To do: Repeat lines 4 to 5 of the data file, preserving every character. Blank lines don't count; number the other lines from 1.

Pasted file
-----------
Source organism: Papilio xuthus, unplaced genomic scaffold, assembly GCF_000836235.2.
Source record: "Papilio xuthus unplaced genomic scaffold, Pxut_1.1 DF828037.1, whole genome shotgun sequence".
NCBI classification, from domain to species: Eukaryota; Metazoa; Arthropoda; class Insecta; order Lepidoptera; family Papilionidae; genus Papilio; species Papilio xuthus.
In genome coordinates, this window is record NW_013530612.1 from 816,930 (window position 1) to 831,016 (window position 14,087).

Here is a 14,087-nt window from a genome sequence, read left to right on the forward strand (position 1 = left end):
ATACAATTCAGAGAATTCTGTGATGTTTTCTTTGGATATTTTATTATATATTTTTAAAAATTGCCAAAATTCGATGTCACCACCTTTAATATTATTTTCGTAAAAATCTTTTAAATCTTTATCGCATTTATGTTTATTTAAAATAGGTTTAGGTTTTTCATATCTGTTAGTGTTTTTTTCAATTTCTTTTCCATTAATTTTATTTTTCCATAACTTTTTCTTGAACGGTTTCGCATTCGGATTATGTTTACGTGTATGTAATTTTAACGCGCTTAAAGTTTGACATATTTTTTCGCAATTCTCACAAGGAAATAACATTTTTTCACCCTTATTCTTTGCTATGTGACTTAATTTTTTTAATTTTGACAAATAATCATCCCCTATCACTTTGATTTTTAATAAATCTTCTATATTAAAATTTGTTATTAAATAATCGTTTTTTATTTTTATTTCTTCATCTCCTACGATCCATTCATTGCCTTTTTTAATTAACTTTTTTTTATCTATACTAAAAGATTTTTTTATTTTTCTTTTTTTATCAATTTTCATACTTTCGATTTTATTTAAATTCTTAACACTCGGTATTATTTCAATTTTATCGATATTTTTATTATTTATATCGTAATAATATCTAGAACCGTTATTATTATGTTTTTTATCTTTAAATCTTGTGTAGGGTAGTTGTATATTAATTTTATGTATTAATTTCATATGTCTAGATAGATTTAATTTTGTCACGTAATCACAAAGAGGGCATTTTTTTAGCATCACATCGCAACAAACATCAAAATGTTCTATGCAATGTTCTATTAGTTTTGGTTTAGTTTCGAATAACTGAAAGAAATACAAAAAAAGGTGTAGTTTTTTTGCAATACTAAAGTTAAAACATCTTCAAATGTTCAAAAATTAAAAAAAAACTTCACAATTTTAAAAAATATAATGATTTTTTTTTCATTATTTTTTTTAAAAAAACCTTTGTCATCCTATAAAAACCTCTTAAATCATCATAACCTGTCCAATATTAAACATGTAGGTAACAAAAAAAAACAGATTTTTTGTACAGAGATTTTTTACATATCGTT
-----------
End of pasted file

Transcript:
In genome coordinates, this window is record NW_013530612.1 from 816,930 (window position 1) to 831,016 (window position 14,087).

Here is a 14,087-nt window from a genome sequence, read left to right on the forward strand (position 1 = left end):